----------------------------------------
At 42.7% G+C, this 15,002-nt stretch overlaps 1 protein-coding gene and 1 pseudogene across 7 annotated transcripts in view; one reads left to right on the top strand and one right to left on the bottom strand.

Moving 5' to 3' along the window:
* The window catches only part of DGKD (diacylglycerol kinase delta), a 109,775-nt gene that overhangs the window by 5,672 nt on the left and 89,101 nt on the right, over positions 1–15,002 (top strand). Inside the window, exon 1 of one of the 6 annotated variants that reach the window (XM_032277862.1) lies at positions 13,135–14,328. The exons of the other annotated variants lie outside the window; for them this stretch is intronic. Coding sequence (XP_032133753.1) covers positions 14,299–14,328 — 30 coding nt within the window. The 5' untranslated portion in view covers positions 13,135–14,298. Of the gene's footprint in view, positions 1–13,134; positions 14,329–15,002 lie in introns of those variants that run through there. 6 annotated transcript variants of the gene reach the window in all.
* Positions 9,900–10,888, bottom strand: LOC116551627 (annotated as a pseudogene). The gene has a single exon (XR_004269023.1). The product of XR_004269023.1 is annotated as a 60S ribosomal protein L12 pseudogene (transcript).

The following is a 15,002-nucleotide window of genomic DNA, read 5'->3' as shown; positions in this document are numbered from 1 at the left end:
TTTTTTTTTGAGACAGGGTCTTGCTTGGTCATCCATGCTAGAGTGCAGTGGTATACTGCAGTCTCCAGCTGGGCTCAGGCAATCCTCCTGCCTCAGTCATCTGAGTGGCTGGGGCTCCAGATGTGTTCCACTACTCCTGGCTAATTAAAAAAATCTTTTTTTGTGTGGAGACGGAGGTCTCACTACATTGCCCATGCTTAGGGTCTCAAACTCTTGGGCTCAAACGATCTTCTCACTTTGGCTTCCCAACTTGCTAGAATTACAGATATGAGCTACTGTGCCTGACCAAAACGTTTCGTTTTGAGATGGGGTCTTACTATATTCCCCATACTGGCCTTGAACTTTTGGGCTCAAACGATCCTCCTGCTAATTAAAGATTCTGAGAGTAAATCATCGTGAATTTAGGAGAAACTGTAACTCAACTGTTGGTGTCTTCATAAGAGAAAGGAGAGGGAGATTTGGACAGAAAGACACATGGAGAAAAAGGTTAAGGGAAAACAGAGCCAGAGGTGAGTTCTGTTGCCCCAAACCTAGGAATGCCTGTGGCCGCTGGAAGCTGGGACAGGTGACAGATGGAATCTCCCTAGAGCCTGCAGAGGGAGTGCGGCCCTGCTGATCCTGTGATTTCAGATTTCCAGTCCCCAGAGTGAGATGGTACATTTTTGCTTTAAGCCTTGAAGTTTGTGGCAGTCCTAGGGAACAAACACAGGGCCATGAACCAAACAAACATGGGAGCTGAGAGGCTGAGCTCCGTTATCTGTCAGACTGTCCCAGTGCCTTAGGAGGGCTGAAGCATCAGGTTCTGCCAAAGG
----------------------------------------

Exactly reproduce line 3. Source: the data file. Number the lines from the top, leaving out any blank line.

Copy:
* The window catches only part of DGKD (diacylglycerol kinase delta), a 109,775-nt gene that overhangs the window by 5,672 nt on the left and 89,101 nt on the right, over positions 1–15,002 (top strand). Inside the window, exon 1 of one of the 6 annotated variants that reach the window (XM_032277862.1) lies at positions 13,135–14,328. The exons of the other annotated variants lie outside the window; for them this stretch is intronic. Coding sequence (XP_032133753.1) covers positions 14,299–14,328 — 30 coding nt within the window. The 5' untranslated portion in view covers positions 13,135–14,298. Of the gene's footprint in view, positions 1–13,134; positions 14,329–15,002 lie in introns of those variants that run through there. 6 annotated transcript variants of the gene reach the window in all.